« AnteriorContinua »
-So, thou, Posthumus, Wilt lay the leaven on all proper men ;) When Posthumus thought his wife false, he unjustly scandalized the whole sex. His wife here, under the same impressions of his infidelity, attended with more provoking circumstances, acquits his sex, and lays the fault where it is due. The poet paints from nature. This is life and manners. The man thinks it a dishonour to the superiority of his understanding to be jilted, and therefore flatters his vanity into a conceit that the disgrace was inevitable from the general infidelity of the sex. The woman, on the contrary, not imagining her credit to be at all affected in the matter, never seeks out for so extravagant a consolation; but at once eases her malice and her grief, by laying the crime and damage at the door of some obnoxious coquet.
WARBURTON. 371. Something's afore't-] The old copy reads, Something's a-foot
The scriptures -] So Ben Jonson, in The Sad Shepherd :
“ The lover's scriptures, Heliodore's, or Tatius'." Shakspere, however, means in this place, an opposition between scripture, in its common signification, and heresy.
STEEVENS. 387. That now thou tir'st on, -] A hawk is said to tire upon that which he pecks; from tirer, French.
JOHNSON. 404 To be unbent,
-] To have thy bow unbent; alluding to a hunter.
-Now, if you could wear a mind
Dark as your fortune is; -— ] To wear a dark mind, is to carry a mind impenetrable to the search of others. Darkness, applied to the mind, is secrecy, applied to the fortune, is obscurity. The next lines are obscure. You must, says Pisanio, disguise that greatness, which, to appear hereafter in its proper form, cannot yet appear without great danger to itself.
JOHNSON 454. - full of view; -] With opportunities of examining your affairs with your own eyes.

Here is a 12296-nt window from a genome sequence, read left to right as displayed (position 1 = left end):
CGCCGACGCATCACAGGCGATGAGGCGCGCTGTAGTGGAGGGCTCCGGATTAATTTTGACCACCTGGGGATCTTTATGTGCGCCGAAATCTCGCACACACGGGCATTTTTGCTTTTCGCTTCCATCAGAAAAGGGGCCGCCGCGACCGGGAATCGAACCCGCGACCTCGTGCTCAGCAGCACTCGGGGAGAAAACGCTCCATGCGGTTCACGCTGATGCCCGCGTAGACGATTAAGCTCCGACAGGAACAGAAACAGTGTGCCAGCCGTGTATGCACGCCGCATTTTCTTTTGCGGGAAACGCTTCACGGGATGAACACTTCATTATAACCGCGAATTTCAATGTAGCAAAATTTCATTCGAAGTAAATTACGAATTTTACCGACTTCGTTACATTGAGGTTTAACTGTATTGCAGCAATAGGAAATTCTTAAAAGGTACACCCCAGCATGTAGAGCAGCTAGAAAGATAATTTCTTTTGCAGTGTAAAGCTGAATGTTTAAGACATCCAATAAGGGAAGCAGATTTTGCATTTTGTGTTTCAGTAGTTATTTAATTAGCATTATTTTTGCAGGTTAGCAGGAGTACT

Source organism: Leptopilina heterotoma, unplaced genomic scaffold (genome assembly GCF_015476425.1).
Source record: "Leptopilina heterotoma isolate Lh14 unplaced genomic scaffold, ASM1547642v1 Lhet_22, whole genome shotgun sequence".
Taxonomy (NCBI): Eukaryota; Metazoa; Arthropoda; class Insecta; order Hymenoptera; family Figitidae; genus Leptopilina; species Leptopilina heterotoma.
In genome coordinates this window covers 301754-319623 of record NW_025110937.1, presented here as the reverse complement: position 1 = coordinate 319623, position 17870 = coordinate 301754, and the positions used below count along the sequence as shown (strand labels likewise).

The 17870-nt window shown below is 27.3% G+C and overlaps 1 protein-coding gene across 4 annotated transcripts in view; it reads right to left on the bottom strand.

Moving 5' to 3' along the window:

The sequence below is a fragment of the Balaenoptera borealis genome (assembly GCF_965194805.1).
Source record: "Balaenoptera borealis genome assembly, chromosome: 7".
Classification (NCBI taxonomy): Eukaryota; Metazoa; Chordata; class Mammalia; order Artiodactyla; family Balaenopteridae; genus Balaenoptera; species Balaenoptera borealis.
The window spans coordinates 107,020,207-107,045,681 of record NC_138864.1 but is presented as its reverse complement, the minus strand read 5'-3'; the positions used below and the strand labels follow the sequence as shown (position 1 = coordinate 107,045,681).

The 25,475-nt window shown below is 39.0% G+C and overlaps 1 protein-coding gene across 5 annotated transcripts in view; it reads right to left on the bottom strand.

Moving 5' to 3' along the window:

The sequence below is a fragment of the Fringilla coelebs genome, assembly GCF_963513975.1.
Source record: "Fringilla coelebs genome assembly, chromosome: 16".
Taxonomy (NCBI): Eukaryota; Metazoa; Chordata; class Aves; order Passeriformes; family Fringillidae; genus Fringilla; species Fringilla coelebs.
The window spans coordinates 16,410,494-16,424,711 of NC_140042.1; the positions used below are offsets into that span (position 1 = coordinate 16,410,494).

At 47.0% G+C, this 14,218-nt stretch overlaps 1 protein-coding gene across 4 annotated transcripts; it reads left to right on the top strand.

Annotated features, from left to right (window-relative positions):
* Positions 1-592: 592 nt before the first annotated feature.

JOHNSON. 460. Though peril to my modesty, -] I read,
Through perilI would for such means adventure through peril of Modesty; I would risque every thing but real dishonour.
-nay, you must
Alack, no remedy)-] I think it very natural to reflect in this distress on the cruelty of Posthumus.
JOHNSON. 485. -(which you'll make him know,] This is Hanmer's reading. The common books have it :
-which will make him know, Mr. Theobald, in one of his long notes, endeavours to prove, that it should be :
-which will make him so. He is followed by Dr. Warburton. Johnson.
-we'll even All that good time will give us :-) We'll make our work even with our time; we'll do what time will allow.
I am soldier to, -] i. e. I have inlisted and bound myself to it.
WARBURTON. 592. And that she hath all courtly parts more exquisite
Than lady, ladies, woman; from every one
The best she hath,] She has all courtly parts, says he, more exquisite than any lady, than all ladies, than all womankind.
JOHNSON. There is a similar passage in All's Well that Ends Well, act ii. sc. 3. “ To any count; to all counts; to what is man.'
TOLLET. 629. Or this, or perish.] These words, I think, belong to Cloten, who, requiring the paper, says: